If you consider how people often treat business documents, it would appear that it’s common to view them as static items that fulfill a purpose at just a single point in time. As one example, take contracts: while a great deal of effort goes into negotiations, once an agreement is signed, it’s all too typical to file it away and never refer to it again. In other words, many treat the development of the contract as the primary objective, while managing the document after the fact is given little thought.
But in truth, documents are dynamic, vital organizational assets that should be treated accordingly. Though not all documents are the same, most do have a common lifecycle, fulfilling specific needs and requiring different functions and approaches at each distinct stage.
What Are the Stages of the Document Lifecycle?
To understand what functions are crucial to document management, it’s essential to first define the end-to-end document lifecycle and the objectives of each phase.
The document management lifecycle begins when a document is created and evolves through to the point it is either archived or destroyed. The stages in between consist of:
Classification/categorization - determining and tagging the contents of the document so that it may be stored appropriately;
Storage - migrating the document to a secure storage repository, from which it may be retrieved as needed;
Performance - performing any tasks and actions that are required to ensure the document fulfills its intended purpose;
Archiving and/or destruction - to reduce clutter and manage risks, such as requirements for protecting personally identifiable information (PII) and other sensitive data, it’s crucial to ensure that inactive and/or expired documents are either archived or properly destroyed.
5 Key Functions for Successfully Managing the Document Lifecycle
Once you understand the objectives of each stage of the document management lifecycle, the functions required to administer each start to become clearer. And whether your documents consist of contracts, customer records, or other types of data, experts agree some common functions improve the ease of navigating these stages. These include:
Optical character recognition: While we often use the word “document” as a uniform term, in fact, documents can exist in a variety of formats including text, images, charts and other types of media. This can pose a challenge for document management, and electronic document management in particular, as some formats are easier for computers to read than others. And if your computer cannot read the contents of your document, it won’t be able to search within it or perform AI-enabled tasks such as automation. Optical character recognition (OCR) resolves this issue by converting images and other formats that are not easily read by computers into text, which can then be searched or subjected to AI-based processes.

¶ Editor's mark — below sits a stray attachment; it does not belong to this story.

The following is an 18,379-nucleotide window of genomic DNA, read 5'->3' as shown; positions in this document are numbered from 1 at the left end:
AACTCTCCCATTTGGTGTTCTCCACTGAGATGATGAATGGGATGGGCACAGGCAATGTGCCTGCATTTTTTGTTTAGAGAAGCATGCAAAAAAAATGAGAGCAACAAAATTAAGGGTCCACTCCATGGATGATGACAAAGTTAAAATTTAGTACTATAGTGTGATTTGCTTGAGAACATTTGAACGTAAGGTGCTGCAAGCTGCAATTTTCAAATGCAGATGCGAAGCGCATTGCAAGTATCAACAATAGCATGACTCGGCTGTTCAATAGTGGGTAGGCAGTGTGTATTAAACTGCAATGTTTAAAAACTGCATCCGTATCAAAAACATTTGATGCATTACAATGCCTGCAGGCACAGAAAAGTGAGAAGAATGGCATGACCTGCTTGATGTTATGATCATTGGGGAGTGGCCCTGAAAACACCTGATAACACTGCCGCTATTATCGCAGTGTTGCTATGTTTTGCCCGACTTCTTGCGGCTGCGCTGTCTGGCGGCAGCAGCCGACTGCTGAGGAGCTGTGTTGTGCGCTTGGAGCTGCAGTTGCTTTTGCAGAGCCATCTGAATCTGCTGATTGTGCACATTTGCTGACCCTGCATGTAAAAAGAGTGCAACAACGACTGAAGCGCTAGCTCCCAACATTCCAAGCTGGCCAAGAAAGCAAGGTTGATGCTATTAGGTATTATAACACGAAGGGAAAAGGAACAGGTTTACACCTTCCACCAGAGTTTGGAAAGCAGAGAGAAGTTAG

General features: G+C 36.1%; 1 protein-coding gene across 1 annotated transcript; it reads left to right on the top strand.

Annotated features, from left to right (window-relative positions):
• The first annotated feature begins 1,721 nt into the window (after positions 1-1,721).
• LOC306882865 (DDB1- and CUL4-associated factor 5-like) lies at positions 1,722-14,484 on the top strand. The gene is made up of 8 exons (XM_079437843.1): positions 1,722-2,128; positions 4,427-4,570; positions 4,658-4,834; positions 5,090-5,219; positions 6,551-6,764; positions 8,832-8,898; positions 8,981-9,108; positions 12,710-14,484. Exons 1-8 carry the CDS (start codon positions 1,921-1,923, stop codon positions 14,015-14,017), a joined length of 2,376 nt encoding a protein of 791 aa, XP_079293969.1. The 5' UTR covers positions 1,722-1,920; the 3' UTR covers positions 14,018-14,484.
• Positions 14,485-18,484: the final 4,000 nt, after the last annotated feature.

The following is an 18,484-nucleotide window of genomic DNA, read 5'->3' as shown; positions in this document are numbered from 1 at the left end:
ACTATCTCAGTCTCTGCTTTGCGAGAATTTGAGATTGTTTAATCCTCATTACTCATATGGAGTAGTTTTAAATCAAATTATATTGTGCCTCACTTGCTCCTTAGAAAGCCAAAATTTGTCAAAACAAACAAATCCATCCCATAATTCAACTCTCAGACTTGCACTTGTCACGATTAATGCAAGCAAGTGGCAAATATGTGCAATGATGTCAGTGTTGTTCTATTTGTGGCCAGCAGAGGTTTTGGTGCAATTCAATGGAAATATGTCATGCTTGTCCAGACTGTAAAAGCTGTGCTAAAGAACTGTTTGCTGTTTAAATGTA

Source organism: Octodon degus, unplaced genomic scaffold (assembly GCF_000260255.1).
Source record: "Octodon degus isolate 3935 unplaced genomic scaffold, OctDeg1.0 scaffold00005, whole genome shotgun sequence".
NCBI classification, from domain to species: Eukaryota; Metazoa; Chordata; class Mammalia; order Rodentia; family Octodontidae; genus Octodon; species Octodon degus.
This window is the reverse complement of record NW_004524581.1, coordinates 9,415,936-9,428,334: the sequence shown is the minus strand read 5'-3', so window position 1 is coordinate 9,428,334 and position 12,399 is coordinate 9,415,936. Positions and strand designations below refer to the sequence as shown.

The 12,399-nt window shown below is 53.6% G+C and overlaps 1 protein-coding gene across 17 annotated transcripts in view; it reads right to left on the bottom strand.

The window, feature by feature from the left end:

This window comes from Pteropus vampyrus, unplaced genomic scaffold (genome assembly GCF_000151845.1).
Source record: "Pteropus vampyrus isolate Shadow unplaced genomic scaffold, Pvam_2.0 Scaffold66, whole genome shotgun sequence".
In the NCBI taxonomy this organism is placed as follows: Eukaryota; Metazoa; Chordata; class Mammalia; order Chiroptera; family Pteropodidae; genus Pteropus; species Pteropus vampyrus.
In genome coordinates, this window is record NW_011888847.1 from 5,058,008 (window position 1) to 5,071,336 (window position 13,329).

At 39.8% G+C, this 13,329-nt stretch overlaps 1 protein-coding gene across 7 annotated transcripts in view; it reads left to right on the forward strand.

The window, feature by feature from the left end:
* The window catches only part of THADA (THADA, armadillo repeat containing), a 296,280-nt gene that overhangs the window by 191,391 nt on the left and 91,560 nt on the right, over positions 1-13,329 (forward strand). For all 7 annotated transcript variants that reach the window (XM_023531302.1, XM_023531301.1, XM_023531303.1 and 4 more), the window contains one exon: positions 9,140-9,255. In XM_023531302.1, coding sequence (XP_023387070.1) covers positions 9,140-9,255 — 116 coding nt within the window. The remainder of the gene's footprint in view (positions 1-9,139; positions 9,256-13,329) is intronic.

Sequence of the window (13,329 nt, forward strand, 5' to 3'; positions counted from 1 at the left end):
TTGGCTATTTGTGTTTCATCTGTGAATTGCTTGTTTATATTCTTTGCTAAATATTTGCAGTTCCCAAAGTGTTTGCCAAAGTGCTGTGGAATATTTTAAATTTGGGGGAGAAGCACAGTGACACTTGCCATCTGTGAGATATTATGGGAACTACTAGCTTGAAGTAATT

Tagging: Before you can effectively store your documents, you need to know what’s inside them so that you can organize them appropriately. Tagging allows you to add a simple label or series of labels to each document, indicating important information about its contents and how they must be handled. Effective tagging can help you to find stored documents more easily and identify what tasks must be performed and when. Tagging can also provide valuable information about your document portfolio as a whole, such as an overview of the types of documents you have or of documents that are related to specific activities or business lines. Tagging can be done manually - where a person must reach each document and assign the relevant tags - or automatically - where a computer crawls the contents of the document and automatically suggests tags based upon keywords and other information.
Secure storage: Having a place to store your documents in a secure and organized manner is one of the most basic requirements for effective document management. Traditionally, it was common to store documents in filing cabinets and other physical locations; increasingly many businesses are moving to online document repositories, which can resolve access and security issues and improve the ease and speed of information retrieval. Wherever you store your documents, the sensitive nature of the information they contain makes security a key consideration. If your solution is in the cloud, look for best-in-class protection measures such as encryption and onsite datacenter security.
Organization tools: The ability to organize your documents in an organized fashion is another fundamental function required for effective document management. An organized repository - which includes separate sections for active and archival documents - promotes better visibility into your documents, reduces clutter, and improves the ease and speed of access. While organizational features may vary, these are most useful when they are familiar and intuitive - such as tools based on common folder structures.
Access control: It’s not uncommon for numerous stakeholders - across teams and job functions - to require access to specific documents during their lifecycle. As such, a method of streamlining access is another crucial function. Permission-based roles allow an administrator to set up secure self-serve access to individual documents for designated users, reducing bottlenecks and ensuring that the right people can access crucial information on demand.